HOPS can also distinguish normal vacuolar SNAREs from vacuolar SNAREs with mutations or truncations (Starai et al., 2008 ). This activity also may be separable from tethering, and may require HOPS associations with one or multiple vacuolar SNAREs during trans-SNARE complex formation. HOPS also has a role in membrane microdomain formation (Wang et al., 2002 , 2003 ; Fratti et al., 2004 ). Because our current proteoliposomes are far smaller than vacuoles and bear higher concentrations of fusion factors, the microdomain assembly function or putative induction/sensing of membrane curvature function of HOPS may not yet be reflected in our assays. While additional activities of HOPS may require new reconstitution platforms, our current reconstitutions have the same protein and lipid requirements as vacuole fusion in vitro and in vivo, and are thus important chemically defined models of those biological reactions.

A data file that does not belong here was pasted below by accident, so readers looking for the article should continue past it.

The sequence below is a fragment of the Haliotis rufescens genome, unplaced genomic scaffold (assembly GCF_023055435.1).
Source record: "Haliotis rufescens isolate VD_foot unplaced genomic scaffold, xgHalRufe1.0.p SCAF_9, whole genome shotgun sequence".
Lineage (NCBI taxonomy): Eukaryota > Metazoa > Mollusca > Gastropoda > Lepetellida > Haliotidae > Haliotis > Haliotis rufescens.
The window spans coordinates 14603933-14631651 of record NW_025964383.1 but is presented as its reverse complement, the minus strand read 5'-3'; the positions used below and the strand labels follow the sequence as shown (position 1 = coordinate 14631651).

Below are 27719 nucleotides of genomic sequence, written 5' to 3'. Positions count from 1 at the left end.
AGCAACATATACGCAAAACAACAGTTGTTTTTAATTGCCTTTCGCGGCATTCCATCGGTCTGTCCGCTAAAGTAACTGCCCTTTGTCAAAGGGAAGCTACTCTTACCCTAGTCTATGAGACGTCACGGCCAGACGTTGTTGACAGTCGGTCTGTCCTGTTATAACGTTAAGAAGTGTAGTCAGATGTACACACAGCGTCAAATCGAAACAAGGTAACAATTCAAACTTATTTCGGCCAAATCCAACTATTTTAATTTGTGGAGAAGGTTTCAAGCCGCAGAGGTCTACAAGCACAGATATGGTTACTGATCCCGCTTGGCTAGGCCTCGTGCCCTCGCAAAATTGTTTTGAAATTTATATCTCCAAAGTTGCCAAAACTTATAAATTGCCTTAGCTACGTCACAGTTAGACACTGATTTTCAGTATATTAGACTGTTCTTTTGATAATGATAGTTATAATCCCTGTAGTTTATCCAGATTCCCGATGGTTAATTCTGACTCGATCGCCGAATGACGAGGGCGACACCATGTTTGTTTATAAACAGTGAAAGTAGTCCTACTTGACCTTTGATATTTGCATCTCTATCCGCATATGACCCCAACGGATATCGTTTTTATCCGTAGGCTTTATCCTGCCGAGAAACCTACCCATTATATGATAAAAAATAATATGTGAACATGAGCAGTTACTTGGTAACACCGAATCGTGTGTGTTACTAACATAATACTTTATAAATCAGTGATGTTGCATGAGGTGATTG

We thank Ann Lavanway (Dartmouth College) for assistance with confocal microscopy, Drs. Hao Xu (Dartmouth Medical School), Alex Merz (University of Washington, Seattle, WA), and Joji Mima (Osaka University, Osaka, Japan) for reagents; members of the Wickner laboratory and Dr. Andrés Lorente for critical discussion; and Amy Orr and Holly Jakobowski for excellent technical support. This work was supported by National Institutes of Health grant R01GM-23377 and training grants T32GM-008704 and T32AR-007576 (to C.M.H.).
This article was published online ahead of print in MBoC in Press (http://www.molbiolcell.org/cgi/doi/10.1091/mbc.E10-01-0044) on May 12, 2010.